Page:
• A study focusing on how race, gender, socio-economic status, family culture, and communication during clinical encounters affect the health care experiences of African American children with ASD in an urban setting. Such research may help reduce the existing disparities in ASD diagnosis and service delivery for this and possibly other underserved populations.8
  • A project evaluating the effects of three types of professional development models on student and teacher outcomes, addressing the need to improve school-based services for children with autism.9
  • Another project testing the efficacy of an employment program designed to help teens and young adults with autism learn important skills necessary for holding a job.10
  • A project exploring whether a small molecule compound can mimic the actions of a natural brain protein that is deficient in animal models of Rett syndrome, a rare ASD. If effective, this compound may be useful as a new type of treatment for Rett syndrome and similar disorders.11
Disease mechanisms:
Although recognized as neurodevelopmental disorders, much remains unknown about the biological mechanisms underlying ASD and how they disrupt brain development and lead to clinical features. ARRA-funded research to better understand these mechanisms may inform new treatment strategies.
  • A number of ASD-associated genes encode proteins involved in the function of synapses, the communication points between neurons. Two ARRA-funded studies in mouse models focus on such proteins and their interactions in shared cellular pathways, which may suggest disease mechanisms common across ASDs, as well as broadly applicable treatment targets.12,13

  1. 1R01MH089390-01 -- 1/2 Development of a Screening Interview for Research in Autism Spectrum Disorders -- Lord, Catherine (MI)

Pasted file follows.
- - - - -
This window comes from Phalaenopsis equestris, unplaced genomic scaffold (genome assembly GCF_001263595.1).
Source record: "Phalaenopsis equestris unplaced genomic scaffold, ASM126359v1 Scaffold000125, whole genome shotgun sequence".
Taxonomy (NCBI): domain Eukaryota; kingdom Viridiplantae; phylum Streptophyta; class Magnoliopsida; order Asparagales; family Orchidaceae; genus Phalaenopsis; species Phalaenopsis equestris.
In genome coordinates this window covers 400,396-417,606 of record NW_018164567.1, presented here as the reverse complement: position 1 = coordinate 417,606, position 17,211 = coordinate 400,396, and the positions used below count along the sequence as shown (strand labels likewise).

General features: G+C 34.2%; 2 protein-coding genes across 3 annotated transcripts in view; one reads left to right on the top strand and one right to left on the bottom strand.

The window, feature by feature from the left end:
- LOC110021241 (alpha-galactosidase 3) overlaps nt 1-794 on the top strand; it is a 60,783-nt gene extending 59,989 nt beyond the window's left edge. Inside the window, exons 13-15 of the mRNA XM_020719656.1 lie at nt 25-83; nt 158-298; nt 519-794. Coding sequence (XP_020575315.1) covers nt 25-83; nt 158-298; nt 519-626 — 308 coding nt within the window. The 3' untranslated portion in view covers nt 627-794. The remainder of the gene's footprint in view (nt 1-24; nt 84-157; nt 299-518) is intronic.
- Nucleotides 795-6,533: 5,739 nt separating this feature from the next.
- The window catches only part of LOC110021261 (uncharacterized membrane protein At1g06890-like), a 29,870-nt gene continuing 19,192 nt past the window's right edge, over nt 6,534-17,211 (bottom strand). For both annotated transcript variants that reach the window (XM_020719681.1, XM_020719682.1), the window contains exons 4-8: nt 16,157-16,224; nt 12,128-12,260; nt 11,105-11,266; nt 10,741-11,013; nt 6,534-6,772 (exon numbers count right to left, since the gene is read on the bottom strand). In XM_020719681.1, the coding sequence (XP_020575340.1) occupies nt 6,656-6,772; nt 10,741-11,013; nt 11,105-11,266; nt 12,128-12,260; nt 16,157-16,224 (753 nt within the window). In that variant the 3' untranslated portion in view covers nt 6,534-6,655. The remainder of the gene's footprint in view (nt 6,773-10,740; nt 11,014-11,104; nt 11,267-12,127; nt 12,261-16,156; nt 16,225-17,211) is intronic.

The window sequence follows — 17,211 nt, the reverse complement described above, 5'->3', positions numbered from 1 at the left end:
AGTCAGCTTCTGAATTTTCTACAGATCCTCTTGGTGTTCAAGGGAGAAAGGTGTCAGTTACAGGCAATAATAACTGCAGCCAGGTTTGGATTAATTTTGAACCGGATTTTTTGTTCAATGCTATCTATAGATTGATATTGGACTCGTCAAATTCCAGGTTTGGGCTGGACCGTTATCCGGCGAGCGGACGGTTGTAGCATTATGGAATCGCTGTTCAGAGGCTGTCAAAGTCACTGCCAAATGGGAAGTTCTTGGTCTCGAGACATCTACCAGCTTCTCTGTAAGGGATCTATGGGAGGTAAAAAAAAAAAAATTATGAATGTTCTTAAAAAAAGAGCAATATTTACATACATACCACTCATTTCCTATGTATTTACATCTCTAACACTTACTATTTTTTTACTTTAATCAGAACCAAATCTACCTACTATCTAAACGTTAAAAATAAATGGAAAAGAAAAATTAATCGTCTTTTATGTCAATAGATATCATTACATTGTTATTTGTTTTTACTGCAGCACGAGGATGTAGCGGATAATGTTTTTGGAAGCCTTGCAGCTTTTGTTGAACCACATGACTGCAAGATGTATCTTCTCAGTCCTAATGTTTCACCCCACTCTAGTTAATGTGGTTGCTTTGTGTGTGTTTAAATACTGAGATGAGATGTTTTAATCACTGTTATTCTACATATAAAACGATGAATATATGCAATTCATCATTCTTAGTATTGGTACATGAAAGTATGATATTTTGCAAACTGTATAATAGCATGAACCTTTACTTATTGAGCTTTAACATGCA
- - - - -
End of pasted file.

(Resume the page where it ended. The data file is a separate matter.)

2. 3R01MH068398-06A1S1 -- Infants at Risk of Autism: A Longitudinal Study -- Ozonoff, Sally (CA)
  3. 1R01MH088879-01 -- Maternal immune activation, cytokines, and the pathogenesis of autism -- McAllister, A Kimberley (CA)
  4. 1R01MH089175-01, -- 1/5: Elucidating the Genetic Architecture of Autism by Deep Genomic Sequencing -- Gibbs, Richard A (TX); 1 R01 MH089208-01 -- 2/5: Elucidating the Genetic Architecture of Autism by Deep Genomic Sequencing -- Daly, Mark J (MA); 1 R01 MH089025-01 -- 3/5: Elucidating the Genetic Architecture of Autism by Deep Genomic Sequencing -- Buxbaum, Joseph D (NY); 1 R01 MH089004-01 -- 4/5: Elucidating the Genetic Architecture of Autism by Deep Genomic Sequencing -- Schellenberg, Gerard David (PA); 1 R01 MH089482-01 -- 5/5: Elucidating the Genetic Architecture of Autism by Deep Genomic Sequencing -- Sutcliffe, James S (TN)
  5. 1RC1MH089707-01 -- Linking Data Sources from the Autism Genetic Resource Exchange (AGRE) with NDAR -- Lajonchere, Clara M (NY)
  6. 1R01NS070298-01 -- A Mitochondrial Etiology of Autism -- Wallace, Douglas C (CA)
  7. 1R21MH089645-01 -- Autism in the second half of the lifespan: Behavior, daily living, service needs -- Carper, Ruth (CA)
  8. 1R01MH089474-01 -- Autism in urban context: linking heterogeneity with health and service disparities -- Solomon, Olga (CA)
  9. 1RC1MH089760-01 -- Randomized Study of Training in Autism -- Ruble, Lisa A (KY)
  10. 1RC1MH088812-01 -- JobTips: An Employment Preparation Program for Adolescents and Young Adults with ASD -- Strickland, Dorothy Cay (NC)
  11. 1R21MH089518-01 -- TrkB Agonist(s), a Potential Therapy for Autism Spectrum Disorders -- Sun, Yi Eve (CA)
  12. 1R01NS070301-01 -- Dynamic regulation of Shank3 and ASD -- Worley, Paul F (MD)
  13. 1R01NS070302-01 -- Elucidating the Roles of SHANK3 and FXR in the Autism Interactome -- Zoghbi, Huda Y (TX)